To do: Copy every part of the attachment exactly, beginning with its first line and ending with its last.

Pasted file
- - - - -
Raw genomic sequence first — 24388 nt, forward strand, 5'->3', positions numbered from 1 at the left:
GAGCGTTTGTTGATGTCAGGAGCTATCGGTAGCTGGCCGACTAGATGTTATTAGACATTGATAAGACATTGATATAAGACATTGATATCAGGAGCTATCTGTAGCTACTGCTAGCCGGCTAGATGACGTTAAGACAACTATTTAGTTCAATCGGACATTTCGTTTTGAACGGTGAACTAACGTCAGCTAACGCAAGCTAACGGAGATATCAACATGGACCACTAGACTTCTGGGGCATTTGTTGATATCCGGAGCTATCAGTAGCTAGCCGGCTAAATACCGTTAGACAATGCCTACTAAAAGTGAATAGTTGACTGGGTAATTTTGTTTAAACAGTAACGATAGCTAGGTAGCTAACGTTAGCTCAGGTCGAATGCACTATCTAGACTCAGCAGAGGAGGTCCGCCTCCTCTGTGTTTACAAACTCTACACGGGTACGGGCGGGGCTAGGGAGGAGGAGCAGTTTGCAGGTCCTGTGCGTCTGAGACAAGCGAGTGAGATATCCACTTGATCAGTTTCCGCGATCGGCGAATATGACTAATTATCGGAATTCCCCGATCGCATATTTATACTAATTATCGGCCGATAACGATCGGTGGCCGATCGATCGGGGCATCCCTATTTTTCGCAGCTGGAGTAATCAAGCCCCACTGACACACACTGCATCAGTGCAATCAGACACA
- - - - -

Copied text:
Raw genomic sequence first — 24388 nt, forward strand, 5'->3', positions numbered from 1 at the left:
GAGCGTTTGTTGATGTCAGGAGCTATCGGTAGCTGGCCGACTAGATGTTATTAGACATTGATAAGACATTGATATAAGACATTGATATCAGGAGCTATCTGTAGCTACTGCTAGCCGGCTAGATGACGTTAAGACAACTATTTAGTTCAATCGGACATTTCGTTTTGAACGGTGAACTAACGTCAGCTAACGCAAGCTAACGGAGATATCAACATGGACCACTAGACTTCTGGGGCATTTGTTGATATCCGGAGCTATCAGTAGCTAGCCGGCTAAATACCGTTAGACAATGCCTACTAAAAGTGAATAGTTGACTGGGTAATTTTGTTTAAACAGTAACGATAGCTAGGTAGCTAACGTTAGCTCAGGTCGAATGCACTATCTAGACTCAGCAGAGGAGGTCCGCCTCCTCTGTGTTTACAAACTCTACACGGGTACGGGCGGGGCTAGGGAGGAGGAGCAGTTTGCAGGTCCTGTGCGTCTGAGACAAGCGAGTGAGATATCCACTTGATCAGTTTCCGCGATCGGCGAATATGACTAATTATCGGAATTCCCCGATCGCATATTTATACTAATTATCGGCCGATAACGATCGGTGGCCGATCGATCGGGGCATCCCTATTTTTCGCAGCTGGAGTAATCAAGCCCCACTGACACACACTGCATCAGTGCAATCAGACACA